Scientists Link Rare Genetic Phenomenon to Neural Function, Schizophrenia |  Writing

Scientists Link Rare Genetic Phenomenon to Neural Function, Schizophrenia | Writing

Led by Jin Szatkiewicz, PhD, researchers at the UNC School of Medicine and colleagues at the University of Toronto have found that a rare form of a common genetic variant called tandem repeats is strongly associated to the development of schizophrenia.

CHAPEL HILL, NC – In our cells, the language of DNA is written, which makes each of us unique. A tandem repeat occurs in DNA when a pattern of one or more nucleotides – the basic structural unit of DNA encoded in the basis of the chemicals cytosine (C), adenine (A), guanine ( G) and thymine (T) – is repeated several times. times in tandem. An example might be: CAG CAG CAG, in which the CAG pattern is repeated three times.

Now, using state-of-the-art whole genome sequencing and machine learning techniques, the UNC School of Medicine lab in Jin Szatkiewicz, PhDassociate professor of genetics, and his colleagues conducted one of the first and largest investigations of tandem repeats in schizophrenia, elucidating their contribution to the development of this devastating disease.

Published in the journal Molecular psychiatry, research shows that people with schizophrenia had a significantly higher rate of rare tandem repeats in their genomes – 7% more than people without schizophrenia. And they observed that the tandem repeats were not randomly located throughout the genome; they have mainly been found in genes crucial for brain function and known to be important in schizophrenia, according to previous studies.

“We believe this finding opens doors for future functional studies of the precise biological mechanism of these variants,” said Szatkiewicz, who is also an adjunct assistant professor of psychiatry. “Understanding the biological cause of schizophrenia will enable the future development of diagnostic tests, effective pharmaceuticals, and personalized treatments.”

Tandem reps generally do not have negative health implications. However, depending on where the tandem repeats are located in the genome and how long they last, they may contribute to disease. For example, Huntington’s disease is caused by a tandem repeat in the HT abnormally developed gene. Disease onset will occur once the cytosine-adenine-guanine (CAG) sequence repeats more than 36 times on the HT embarrassed. Longer repeat expansions lead to abnormal protein products with an extended glutamine trail that is toxic to brain cells. These repeats are hereditary and tend to become longer and longer in successive generations with increasing disease severity or decreasing age of onset.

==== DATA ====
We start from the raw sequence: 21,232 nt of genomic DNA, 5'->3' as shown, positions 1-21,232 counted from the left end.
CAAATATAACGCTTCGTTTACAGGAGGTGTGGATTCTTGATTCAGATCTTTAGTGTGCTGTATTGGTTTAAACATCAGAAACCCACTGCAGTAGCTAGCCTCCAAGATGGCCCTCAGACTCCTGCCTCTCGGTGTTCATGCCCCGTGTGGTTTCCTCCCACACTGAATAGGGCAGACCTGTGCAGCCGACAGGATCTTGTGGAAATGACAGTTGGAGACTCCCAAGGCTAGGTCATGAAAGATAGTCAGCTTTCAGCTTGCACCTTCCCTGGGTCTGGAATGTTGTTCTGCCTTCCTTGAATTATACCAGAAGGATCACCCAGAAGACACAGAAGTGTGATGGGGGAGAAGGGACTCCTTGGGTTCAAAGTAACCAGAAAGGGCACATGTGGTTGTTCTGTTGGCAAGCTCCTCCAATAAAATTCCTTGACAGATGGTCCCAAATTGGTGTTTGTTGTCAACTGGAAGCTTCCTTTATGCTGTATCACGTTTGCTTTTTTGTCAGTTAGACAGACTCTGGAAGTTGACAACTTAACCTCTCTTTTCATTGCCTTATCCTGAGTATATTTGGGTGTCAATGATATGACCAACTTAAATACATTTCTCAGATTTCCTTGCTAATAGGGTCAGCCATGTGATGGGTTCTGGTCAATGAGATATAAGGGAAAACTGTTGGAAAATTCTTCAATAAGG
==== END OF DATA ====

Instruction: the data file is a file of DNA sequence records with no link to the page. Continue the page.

In their current study, Szatkiewicz and his team examined the entire genomes of 2,100 individuals to find tandem repeats that appeared abnormally long and were unique or rare. Because all participants gave access to their medical records, the team was able to compare these samples of long and rare repeated DNA sequences from people with schizophrenia against samples from people in the study who did not. had not. This allowed the researchers to determine which of these tandem repeats may be involved in the development of schizophrenia.

Using gene network analysis, the authors of this study demonstrated that genes with rare tandem repeats found in schizophrenia primarily impact synaptic and neuronal signaling functions. Moreover, these genes are highly conserved during evolution, indicating important biological functions and therefore the significant impact that tandem repeats could exert.

The UNC School of Medicine researchers then collaborated with scientists at the Hospital for Sick Children in Toronto to see if this increased level of rare tandem variants would also be found in another group of independently collected samples. . Szatkiewicz’s findings were replicated in the Canadian investigation, indicating that this newly discovered link between tandem repeats and schizophrenia is quite strong.

“We believe this is an important study,” said co-lead author Ryan Yuen, PhD, principal investigator at the Hospital for Sick Children and assistant professor of molecular genetics at the University of Toronto. “We are confident that our work sheds significant light on the role played by DNA tandem repeat mutations in the development of schizophrenia.”

The other authors of the article are Jia Wen, Brett Trost, Worrawat Engchuan, Matthew Halvorsen, Linda M. Pallotto, Aleksandra Mitina, NaEshia Ancalade, Martilias Farrell, Ian Backstrom, Keyi Guo, Giovanna Pellecchia, Bhooma Thiruvahindrapuram, Paola Giusti-Rodriguez , Jonathan David Rosen, Yun Li, Hyejung Won, Patrik KE Magnusson, Ulf Gyllensten, Anne S. Bassett, Christina M. Hultman, and Patrick F. Sullivan.

This research was primarily funded by grants from the National Institute of Mental Health and the National SciLifeLab Project.

Media contact: Marc DerewiczUNC School of Medicine

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